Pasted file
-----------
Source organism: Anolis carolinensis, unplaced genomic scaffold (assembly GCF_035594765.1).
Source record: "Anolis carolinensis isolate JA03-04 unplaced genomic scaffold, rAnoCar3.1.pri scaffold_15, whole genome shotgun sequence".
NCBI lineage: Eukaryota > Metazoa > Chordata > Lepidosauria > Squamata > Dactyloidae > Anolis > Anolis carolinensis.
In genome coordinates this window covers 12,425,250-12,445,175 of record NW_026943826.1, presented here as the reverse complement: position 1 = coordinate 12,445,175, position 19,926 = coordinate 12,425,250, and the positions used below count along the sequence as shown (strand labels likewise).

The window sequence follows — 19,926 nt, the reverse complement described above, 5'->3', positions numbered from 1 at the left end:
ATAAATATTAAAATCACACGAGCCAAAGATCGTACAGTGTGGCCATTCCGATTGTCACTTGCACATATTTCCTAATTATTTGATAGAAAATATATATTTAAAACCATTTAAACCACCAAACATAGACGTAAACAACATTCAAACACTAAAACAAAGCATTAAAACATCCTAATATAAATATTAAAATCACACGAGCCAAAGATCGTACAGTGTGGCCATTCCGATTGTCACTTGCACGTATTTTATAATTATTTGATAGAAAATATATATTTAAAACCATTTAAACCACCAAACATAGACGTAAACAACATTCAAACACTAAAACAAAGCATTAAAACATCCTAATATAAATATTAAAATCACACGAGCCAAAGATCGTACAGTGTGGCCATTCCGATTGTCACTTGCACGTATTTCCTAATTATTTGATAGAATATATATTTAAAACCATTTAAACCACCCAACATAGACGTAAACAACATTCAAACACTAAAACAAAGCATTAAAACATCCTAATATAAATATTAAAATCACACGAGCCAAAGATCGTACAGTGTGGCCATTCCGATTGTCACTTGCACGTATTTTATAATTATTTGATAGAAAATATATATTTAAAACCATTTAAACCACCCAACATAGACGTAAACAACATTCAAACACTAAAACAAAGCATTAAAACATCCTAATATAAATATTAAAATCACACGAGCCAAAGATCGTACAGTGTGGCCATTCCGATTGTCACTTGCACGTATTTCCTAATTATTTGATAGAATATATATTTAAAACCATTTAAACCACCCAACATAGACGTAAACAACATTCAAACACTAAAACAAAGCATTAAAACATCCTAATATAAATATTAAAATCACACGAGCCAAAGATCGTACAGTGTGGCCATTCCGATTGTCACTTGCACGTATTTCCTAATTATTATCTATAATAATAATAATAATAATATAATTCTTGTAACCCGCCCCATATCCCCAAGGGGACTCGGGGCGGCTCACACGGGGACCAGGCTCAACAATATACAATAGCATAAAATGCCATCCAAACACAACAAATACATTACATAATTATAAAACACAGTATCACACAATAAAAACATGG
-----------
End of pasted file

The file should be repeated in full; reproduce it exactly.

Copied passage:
Source organism: Anolis carolinensis, unplaced genomic scaffold (assembly GCF_035594765.1).
Source record: "Anolis carolinensis isolate JA03-04 unplaced genomic scaffold, rAnoCar3.1.pri scaffold_15, whole genome shotgun sequence".
NCBI lineage: Eukaryota > Metazoa > Chordata > Lepidosauria > Squamata > Dactyloidae > Anolis > Anolis carolinensis.
In genome coordinates this window covers 12,425,250-12,445,175 of record NW_026943826.1, presented here as the reverse complement: position 1 = coordinate 12,445,175, position 19,926 = coordinate 12,425,250, and the positions used below count along the sequence as shown (strand labels likewise).

The window sequence follows — 19,926 nt, the reverse complement described above, 5'->3', positions numbered from 1 at the left end:
ATAAATATTAAAATCACACGAGCCAAAGATCGTACAGTGTGGCCATTCCGATTGTCACTTGCACATATTTCCTAATTATTTGATAGAAAATATATATTTAAAACCATTTAAACCACCAAACATAGACGTAAACAACATTCAAACACTAAAACAAAGCATTAAAACATCCTAATATAAATATTAAAATCACACGAGCCAAAGATCGTACAGTGTGGCCATTCCGATTGTCACTTGCACGTATTTTATAATTATTTGATAGAAAATATATATTTAAAACCATTTAAACCACCAAACATAGACGTAAACAACATTCAAACACTAAAACAAAGCATTAAAACATCCTAATATAAATATTAAAATCACACGAGCCAAAGATCGTACAGTGTGGCCATTCCGATTGTCACTTGCACGTATTTCCTAATTATTTGATAGAATATATATTTAAAACCATTTAAACCACCCAACATAGACGTAAACAACATTCAAACACTAAAACAAAGCATTAAAACATCCTAATATAAATATTAAAATCACACGAGCCAAAGATCGTACAGTGTGGCCATTCCGATTGTCACTTGCACGTATTTTATAATTATTTGATAGAAAATATATATTTAAAACCATTTAAACCACCCAACATAGACGTAAACAACATTCAAACACTAAAACAAAGCATTAAAACATCCTAATATAAATATTAAAATCACACGAGCCAAAGATCGTACAGTGTGGCCATTCCGATTGTCACTTGCACGTATTTCCTAATTATTTGATAGAATATATATTTAAAACCATTTAAACCACCCAACATAGACGTAAACAACATTCAAACACTAAAACAAAGCATTAAAACATCCTAATATAAATATTAAAATCACACGAGCCAAAGATCGTACAGTGTGGCCATTCCGATTGTCACTTGCACGTATTTCCTAATTATTATCTATAATAATAATAATAATAATATAATTCTTGTAACCCGCCCCATATCCCCAAGGGGACTCGGGGCGGCTCACACGGGGACCAGGCTCAACAATATACAATAGCATAAAATGCCATCCAAACACAACAAATACATTACATAATTATAAAACACAGTATCACACAATAAAAACATGG